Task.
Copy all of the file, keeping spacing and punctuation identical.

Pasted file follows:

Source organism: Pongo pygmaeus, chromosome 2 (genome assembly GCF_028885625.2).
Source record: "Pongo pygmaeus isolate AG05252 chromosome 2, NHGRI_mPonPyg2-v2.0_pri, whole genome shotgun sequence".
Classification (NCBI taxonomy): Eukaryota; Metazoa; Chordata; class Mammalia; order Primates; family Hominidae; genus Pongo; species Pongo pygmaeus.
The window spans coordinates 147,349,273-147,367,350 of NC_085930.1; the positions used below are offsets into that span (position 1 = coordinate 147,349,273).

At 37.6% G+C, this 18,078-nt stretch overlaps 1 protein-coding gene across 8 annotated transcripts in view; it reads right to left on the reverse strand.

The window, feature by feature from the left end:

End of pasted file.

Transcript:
Source organism: Pongo pygmaeus, chromosome 2 (genome assembly GCF_028885625.2).
Source record: "Pongo pygmaeus isolate AG05252 chromosome 2, NHGRI_mPonPyg2-v2.0_pri, whole genome shotgun sequence".
Classification (NCBI taxonomy): Eukaryota; Metazoa; Chordata; class Mammalia; order Primates; family Hominidae; genus Pongo; species Pongo pygmaeus.
The window spans coordinates 147,349,273-147,367,350 of NC_085930.1; the positions used below are offsets into that span (position 1 = coordinate 147,349,273).

At 37.6% G+C, this 18,078-nt stretch overlaps 1 protein-coding gene across 8 annotated transcripts in view; it reads right to left on the reverse strand.

The window, feature by feature from the left end: